Be safe this summer: The uses of emergency hormonal contraception
Are you going abroad this summer?
It’s that time of year again to go abroad and enjoy the sun, relax and to just take a bit of time out from your usual daily routine. Of course when we’re on holiday we just want to break free from all constraints…and contraception can be easily forgotten. This can lead to a stressful morning after the night before! And no matter how careful you are, its no-ones fault if a condom breaks.
To make sure you are safe whilst abroad this summer, why not slip some emergency contraception into your suitcase, to give you that peace of mind.
About Emergency hormonal contraception
Emergency hormonal contraception is also called ‘EHC’ and the ‘morning-after pill’. If you have had unprotected sex, taking emergency hormonal contraception within a few days can help prevent pregnancy.
Emergency hormonal contraception can be used if you have had sex without using contraception, or if you have had sex but there was a mistake with your usual contraception (for example, a split condom or if you forgot to take your usual contraceptive pills).
What Emergency pills are available?
There are two kinds of emergency contraceptive pill:
Levonelle contains levonorgestrel, a synthetic version of the natural hormone progesterone. In a woman’s body, progesterone plays a role in ovulation and preparing the uterus for accepting a fertilised egg.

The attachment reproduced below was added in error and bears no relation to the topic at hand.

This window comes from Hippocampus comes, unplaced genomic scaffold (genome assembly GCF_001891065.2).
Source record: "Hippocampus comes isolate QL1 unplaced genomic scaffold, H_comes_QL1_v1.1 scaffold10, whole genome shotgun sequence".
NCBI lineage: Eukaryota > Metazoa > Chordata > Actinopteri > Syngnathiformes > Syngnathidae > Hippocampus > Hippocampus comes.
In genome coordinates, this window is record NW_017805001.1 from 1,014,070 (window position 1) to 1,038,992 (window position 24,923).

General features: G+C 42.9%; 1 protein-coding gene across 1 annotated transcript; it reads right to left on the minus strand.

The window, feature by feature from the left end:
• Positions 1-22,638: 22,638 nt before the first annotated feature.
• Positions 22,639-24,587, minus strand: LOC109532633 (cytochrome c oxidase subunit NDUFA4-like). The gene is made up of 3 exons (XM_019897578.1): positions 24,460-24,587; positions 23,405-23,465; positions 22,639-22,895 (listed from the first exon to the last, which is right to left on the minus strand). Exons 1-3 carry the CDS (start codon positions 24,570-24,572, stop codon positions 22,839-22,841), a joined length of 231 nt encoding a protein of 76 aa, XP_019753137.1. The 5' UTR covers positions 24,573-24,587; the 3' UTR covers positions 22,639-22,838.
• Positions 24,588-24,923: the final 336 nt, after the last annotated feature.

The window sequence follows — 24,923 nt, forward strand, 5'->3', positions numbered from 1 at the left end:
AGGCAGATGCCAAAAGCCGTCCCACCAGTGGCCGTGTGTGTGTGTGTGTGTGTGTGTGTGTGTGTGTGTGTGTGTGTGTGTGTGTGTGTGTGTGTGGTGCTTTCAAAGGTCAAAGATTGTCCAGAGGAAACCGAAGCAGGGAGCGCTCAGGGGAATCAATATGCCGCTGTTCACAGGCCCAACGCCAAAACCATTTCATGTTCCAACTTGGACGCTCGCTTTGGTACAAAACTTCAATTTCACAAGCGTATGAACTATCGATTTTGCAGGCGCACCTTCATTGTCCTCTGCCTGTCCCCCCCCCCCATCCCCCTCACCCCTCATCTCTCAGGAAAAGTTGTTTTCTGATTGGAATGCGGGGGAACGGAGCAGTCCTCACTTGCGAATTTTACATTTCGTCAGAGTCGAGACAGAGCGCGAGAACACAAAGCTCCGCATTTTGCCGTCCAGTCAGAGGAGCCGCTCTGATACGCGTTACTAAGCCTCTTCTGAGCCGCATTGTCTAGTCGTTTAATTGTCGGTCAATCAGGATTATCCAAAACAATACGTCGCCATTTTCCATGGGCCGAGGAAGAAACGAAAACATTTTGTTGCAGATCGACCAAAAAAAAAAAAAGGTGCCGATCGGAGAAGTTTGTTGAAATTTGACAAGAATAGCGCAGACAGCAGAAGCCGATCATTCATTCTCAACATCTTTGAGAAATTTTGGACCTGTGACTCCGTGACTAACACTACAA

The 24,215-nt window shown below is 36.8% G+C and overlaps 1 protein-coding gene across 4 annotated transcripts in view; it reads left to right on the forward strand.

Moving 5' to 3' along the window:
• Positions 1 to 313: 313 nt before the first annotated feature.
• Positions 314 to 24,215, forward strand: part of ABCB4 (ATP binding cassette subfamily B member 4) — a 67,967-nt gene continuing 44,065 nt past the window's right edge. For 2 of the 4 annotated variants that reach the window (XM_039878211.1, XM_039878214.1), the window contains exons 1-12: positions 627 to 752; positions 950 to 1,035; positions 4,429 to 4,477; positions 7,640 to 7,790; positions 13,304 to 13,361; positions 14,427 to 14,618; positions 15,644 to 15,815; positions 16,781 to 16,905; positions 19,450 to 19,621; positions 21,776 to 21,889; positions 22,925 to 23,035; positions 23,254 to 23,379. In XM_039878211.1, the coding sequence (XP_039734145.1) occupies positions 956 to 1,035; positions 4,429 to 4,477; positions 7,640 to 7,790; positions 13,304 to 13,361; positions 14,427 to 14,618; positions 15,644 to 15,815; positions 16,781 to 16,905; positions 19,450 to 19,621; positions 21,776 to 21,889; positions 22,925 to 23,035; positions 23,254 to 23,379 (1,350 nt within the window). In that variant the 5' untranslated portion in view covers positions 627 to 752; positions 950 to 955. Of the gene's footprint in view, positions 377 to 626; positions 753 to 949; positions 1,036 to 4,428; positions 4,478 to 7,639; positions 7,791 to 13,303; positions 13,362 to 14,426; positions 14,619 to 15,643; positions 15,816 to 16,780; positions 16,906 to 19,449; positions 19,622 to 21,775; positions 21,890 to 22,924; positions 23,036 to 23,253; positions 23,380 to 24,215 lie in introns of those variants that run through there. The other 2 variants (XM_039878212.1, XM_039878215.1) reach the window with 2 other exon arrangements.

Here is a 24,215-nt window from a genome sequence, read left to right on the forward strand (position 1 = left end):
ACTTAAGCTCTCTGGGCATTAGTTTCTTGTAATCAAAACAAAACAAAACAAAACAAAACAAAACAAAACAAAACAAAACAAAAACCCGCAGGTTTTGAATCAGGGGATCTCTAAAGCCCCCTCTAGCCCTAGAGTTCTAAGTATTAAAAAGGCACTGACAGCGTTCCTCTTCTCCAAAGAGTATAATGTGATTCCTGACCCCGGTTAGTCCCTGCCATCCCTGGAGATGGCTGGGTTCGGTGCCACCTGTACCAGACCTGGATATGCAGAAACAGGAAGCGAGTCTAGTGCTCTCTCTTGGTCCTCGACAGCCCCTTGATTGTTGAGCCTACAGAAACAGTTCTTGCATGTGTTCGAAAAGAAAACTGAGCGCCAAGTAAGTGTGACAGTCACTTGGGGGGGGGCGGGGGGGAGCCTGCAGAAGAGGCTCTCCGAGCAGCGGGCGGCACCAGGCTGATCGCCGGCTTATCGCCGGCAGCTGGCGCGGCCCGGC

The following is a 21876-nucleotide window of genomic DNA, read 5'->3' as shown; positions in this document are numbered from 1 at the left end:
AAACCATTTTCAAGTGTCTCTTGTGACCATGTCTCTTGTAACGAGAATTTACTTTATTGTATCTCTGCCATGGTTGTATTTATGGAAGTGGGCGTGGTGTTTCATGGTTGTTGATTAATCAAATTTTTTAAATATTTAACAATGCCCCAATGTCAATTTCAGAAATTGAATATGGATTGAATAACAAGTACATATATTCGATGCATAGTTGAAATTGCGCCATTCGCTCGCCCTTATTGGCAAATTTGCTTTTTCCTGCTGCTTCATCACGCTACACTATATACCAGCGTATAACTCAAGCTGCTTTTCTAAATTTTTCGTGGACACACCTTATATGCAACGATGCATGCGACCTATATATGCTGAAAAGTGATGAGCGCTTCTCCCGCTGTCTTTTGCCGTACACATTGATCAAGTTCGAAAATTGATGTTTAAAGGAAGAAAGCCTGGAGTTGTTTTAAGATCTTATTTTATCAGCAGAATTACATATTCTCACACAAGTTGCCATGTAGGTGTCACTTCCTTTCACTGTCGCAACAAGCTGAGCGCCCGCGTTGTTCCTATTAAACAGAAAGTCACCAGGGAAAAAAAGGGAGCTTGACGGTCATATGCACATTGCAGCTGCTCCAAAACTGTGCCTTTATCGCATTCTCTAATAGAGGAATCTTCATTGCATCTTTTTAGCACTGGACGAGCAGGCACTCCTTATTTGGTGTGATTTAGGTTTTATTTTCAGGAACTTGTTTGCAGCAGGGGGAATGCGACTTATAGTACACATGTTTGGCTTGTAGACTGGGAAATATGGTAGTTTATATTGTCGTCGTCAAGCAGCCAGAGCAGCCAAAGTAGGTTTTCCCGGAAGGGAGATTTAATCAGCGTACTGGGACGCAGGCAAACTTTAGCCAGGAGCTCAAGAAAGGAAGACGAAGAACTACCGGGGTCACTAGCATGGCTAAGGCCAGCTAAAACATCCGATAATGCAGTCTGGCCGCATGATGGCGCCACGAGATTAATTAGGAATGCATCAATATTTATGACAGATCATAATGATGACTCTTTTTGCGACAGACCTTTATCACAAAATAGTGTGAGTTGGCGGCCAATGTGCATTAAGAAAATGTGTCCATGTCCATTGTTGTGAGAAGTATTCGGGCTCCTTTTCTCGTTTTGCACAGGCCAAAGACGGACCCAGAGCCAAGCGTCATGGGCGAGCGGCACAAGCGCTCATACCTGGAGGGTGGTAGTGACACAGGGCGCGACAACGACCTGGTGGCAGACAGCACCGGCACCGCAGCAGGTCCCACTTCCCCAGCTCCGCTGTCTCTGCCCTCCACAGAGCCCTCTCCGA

It’s not known exactly how Levonelle works, but it’s thought to work primarily by preventing or delaying ovulation. You can take Levonelle more than once in a menstrual cycle. It does not interfere with your regular method of contraception.
ellaOne contains ulipristal acetate, which means it stops progesterone working normally. It prevents pregnancy mainly by preventing or delaying ovulation. ellaOne may prevent other types of hormonal contraception from working for a week after use, and it’s not recommended for use more than once in a menstrual cycle.
Facts about Emergency Contraception
Both types of emergency contraception are effective at preventing pregnancy if they are used soon after unprotected sex. Less than 1% of women who use the IUD get pregnant, whereas pregnancies after the emergency contraceptive pill are not as rare. It’s thought that ellaOne is more effective than Levonelle.
- The sooner you take Levonelle or ellaOne, the more effective it will be.
- Levonelle or ellaOne can make you feel sick, dizzy or tired, or give you a headache, tender breasts or abdominal pain.
- Levonelle or ellaOne can make your period earlier or later than usual.
- If you’re sick (vomit) within two hours of taking Levonelle, or three hours of taking ellaOne, seek medical advice as you will need to take another dose or have an IUD fitted.
- There are no serious side effects of using emergency contraception.
- Emergency contraception does not cause an abortion.
Note that the morning after pill is only effective when taken within 72 hours of having unprotected sex, and it doesn’t protect you against STIs. And don’t forget to use a condom until the end of your cycle.
Published by Jason Finch